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How to design and plan a document library

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By Karen Oliver

 

The objectives

From a business perspective, a good document library, whether on an intranet or public web site, can offer a great deal of benefits. If managed correctly can provide a return on investment in terms of saving time (for both administration and the end user), and enhance a brand through credibility, kudos, loyalty and search engine optimisation. Its important to understand the main objectives of the library from the outset. Keep these objectives in mind throughout the web design process, as it can help tailor the content structure right from the beginning and keep that structure focussed throughout the project. It goes without saying, but you should know your key target audience inside out. We also recommend gathering as many sample documents as possible, for each different type of category. This will give you the background understanding and real meaningful content to design with, fleshing out all potential categories and types of document. To sum up, a well-built document library will act as a useful web storage repository and set your business apart from its competitors, so ensure plenty of planning is done before one single line of code is written.

Taxonomy

A good starting point to help plan any document library is to define the taxonomy. This is a hierarchical classification of the items – in other words, the terms used to search and retrieve the documents. There are multiple ways in which a user may look for a document and visitors will generally be of two types, those who like to drill down through a structured list to find what they need, or those who are ‘searchers’ and prefer entering quick search terms and sifting through the results. Taxonomies function for both types of user and deliver several routes to the same information. File type or categories are most popular classifications, but depending on the context, author, department, subject, or date are also common terms. Used consistently taxonomy will help recognise how a user might search for certain types of document and assign the categories or types and thus increase usability, which brings us onto to your CMS planning and…

File management

Based on your chosen content management system, consider how editors are going to maintain and upload documents and how you should enforce document META, tagging or collections. Correct categorisation and tagging will help organise the hierarchy and subsequently usability.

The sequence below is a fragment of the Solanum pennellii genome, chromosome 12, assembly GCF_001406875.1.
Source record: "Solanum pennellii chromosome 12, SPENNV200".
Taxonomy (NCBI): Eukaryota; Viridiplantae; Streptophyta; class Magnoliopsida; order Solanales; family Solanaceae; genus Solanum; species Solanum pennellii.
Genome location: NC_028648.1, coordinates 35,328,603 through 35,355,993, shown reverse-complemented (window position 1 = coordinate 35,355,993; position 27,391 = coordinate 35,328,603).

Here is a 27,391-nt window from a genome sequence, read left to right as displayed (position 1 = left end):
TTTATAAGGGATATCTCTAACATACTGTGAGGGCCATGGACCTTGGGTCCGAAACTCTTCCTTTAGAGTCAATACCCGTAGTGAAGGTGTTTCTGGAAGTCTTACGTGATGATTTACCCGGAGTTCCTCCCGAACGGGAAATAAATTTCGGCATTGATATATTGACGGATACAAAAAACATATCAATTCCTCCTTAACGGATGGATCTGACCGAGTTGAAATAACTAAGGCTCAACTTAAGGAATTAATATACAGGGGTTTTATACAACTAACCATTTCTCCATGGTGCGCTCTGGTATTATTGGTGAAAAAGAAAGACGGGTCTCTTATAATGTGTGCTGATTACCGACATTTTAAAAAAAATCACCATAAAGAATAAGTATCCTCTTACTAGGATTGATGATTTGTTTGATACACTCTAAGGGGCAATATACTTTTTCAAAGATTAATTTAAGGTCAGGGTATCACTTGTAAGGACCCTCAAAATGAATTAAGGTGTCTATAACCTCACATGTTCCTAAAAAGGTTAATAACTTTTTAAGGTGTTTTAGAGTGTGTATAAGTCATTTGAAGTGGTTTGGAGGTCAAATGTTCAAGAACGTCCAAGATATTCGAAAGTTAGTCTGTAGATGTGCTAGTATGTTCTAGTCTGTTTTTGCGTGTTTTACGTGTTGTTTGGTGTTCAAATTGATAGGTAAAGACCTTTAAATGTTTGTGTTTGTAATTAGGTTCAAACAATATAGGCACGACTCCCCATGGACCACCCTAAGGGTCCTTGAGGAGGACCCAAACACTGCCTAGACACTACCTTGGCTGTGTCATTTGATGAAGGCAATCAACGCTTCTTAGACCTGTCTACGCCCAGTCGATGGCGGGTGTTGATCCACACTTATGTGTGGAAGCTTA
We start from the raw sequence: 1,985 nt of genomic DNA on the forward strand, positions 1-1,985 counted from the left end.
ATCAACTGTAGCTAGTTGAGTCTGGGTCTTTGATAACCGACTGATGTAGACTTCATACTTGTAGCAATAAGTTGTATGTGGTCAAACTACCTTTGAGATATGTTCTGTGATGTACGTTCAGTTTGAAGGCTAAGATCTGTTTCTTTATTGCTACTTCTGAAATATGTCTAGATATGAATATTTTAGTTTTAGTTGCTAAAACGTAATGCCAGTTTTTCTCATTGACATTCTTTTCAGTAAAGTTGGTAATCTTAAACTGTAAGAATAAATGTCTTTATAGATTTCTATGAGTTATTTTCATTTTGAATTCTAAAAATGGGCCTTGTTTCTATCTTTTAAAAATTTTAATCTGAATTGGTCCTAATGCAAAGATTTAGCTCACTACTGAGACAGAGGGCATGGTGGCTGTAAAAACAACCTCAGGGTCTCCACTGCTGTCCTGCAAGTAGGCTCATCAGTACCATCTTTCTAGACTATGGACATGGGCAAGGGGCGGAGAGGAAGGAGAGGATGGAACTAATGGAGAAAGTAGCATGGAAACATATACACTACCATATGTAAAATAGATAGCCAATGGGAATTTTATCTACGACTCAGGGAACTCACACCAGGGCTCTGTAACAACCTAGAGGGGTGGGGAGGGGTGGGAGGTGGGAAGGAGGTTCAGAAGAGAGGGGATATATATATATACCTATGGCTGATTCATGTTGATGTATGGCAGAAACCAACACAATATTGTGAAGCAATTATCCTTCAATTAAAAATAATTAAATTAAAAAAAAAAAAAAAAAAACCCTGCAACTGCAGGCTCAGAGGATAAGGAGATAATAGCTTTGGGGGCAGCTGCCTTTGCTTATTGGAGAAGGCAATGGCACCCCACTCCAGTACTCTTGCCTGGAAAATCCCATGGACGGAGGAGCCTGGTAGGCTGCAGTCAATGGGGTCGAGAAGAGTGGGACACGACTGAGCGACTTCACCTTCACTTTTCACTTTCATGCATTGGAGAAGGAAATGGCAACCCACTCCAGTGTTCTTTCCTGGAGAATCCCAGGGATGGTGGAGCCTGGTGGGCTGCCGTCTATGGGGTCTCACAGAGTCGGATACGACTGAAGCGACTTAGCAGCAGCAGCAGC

Tag clouds are also a great way of providing secondary navigation. They work by providing a visual representation of all the tags present with relative volume of a tag represented by larger and bolder font size. So emphasis is drawn on those documents with most frequent tag. If you do choose to take the tag cloud route for your document library, then this needs to be included in your CMS content model plan. For an interesting example of a tag cloud see The Church of England’s document library.

Also keep in mind performance. Large libraries require careful consideration of the data architecture to ensure document queries are fast enough to keep impatient visitors happy. A proper indexing solution is one of the best ways to ensure large data sets yield accurate results in a timely way.

Design wireframes and user journeys

Test your categories and navigation using real contents by drafting and creating several wireframes. Quite often this will iron out any inconsistences or anomalies – obviously this is better for these to crop up now, rather than after it’s been coded! And if your wireframes can be linked into a prototype, even better as you can click user journeys through sample categories and documents and test the structure. Learn more about the importance of wireframes.

Web design time!

Once the above are clearly planned then any bespoke web design should flow without a hitch. Gather your template elements, brand identity assets and work on your grid structure. An application approach is common, so it’s worth considering introducing new site furniture and icons to save valuable space and provide metaphorical meaning for the user – lending itself to responsive web design nicely. Don’t forget social media!

Check out examples

Do your research; there are lots of examples to draw inspiration from. Here are just a couple of examples we’ve developed for our gorgeous clients here in sunny London:

Canada life Investments – Lombard Street, Bank, London

The Church of England – Church House, Westminster, London

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